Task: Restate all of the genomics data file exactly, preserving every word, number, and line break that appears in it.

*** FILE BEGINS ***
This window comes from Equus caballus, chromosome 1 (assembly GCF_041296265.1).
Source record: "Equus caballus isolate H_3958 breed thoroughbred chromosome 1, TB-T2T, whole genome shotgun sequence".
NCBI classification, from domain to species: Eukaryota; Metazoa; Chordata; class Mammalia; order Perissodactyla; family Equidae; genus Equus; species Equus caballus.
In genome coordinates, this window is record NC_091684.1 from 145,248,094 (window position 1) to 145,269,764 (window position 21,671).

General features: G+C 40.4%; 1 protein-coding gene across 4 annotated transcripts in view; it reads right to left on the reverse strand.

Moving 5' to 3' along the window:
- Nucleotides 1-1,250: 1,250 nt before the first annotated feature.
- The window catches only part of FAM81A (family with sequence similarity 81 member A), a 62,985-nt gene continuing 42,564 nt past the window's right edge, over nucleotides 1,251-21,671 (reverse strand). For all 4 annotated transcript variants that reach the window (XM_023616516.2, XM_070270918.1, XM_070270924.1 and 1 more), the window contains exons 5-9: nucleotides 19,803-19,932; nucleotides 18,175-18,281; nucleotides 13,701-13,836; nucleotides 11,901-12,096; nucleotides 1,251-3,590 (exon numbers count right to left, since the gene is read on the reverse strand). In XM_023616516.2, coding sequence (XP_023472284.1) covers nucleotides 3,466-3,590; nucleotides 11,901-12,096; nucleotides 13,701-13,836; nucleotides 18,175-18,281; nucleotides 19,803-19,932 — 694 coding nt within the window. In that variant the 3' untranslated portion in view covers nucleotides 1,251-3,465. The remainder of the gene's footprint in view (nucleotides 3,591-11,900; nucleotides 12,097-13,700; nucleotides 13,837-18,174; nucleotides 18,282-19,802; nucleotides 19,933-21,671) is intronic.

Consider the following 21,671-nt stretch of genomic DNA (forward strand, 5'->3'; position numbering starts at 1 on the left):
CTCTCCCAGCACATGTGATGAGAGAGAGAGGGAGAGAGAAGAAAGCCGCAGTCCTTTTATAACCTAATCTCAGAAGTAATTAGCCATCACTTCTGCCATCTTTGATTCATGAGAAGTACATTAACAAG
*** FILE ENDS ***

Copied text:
This window comes from Equus caballus, chromosome 1 (assembly GCF_041296265.1).
Source record: "Equus caballus isolate H_3958 breed thoroughbred chromosome 1, TB-T2T, whole genome shotgun sequence".
NCBI classification, from domain to species: Eukaryota; Metazoa; Chordata; class Mammalia; order Perissodactyla; family Equidae; genus Equus; species Equus caballus.
In genome coordinates, this window is record NC_091684.1 from 145,248,094 (window position 1) to 145,269,764 (window position 21,671).

General features: G+C 40.4%; 1 protein-coding gene across 4 annotated transcripts in view; it reads right to left on the reverse strand.

Moving 5' to 3' along the window:
- Nucleotides 1-1,250: 1,250 nt before the first annotated feature.
- The window catches only part of FAM81A (family with sequence similarity 81 member A), a 62,985-nt gene continuing 42,564 nt past the window's right edge, over nucleotides 1,251-21,671 (reverse strand). For all 4 annotated transcript variants that reach the window (XM_023616516.2, XM_070270918.1, XM_070270924.1 and 1 more), the window contains exons 5-9: nucleotides 19,803-19,932; nucleotides 18,175-18,281; nucleotides 13,701-13,836; nucleotides 11,901-12,096; nucleotides 1,251-3,590 (exon numbers count right to left, since the gene is read on the reverse strand). In XM_023616516.2, coding sequence (XP_023472284.1) covers nucleotides 3,466-3,590; nucleotides 11,901-12,096; nucleotides 13,701-13,836; nucleotides 18,175-18,281; nucleotides 19,803-19,932 — 694 coding nt within the window. In that variant the 3' untranslated portion in view covers nucleotides 1,251-3,465. The remainder of the gene's footprint in view (nucleotides 3,591-11,900; nucleotides 12,097-13,700; nucleotides 13,837-18,174; nucleotides 18,282-19,802; nucleotides 19,933-21,671) is intronic.

Consider the following 21,671-nt stretch of genomic DNA (forward strand, 5'->3'; position numbering starts at 1 on the left):
CTCTCCCAGCACATGTGATGAGAGAGAGAGGGAGAGAGAAGAAAGCCGCAGTCCTTTTATAACCTAATCTCAGAAGTAATTAGCCATCACTTCTGCCATCTTTGATTCATGAGAAGTACATTAACAAG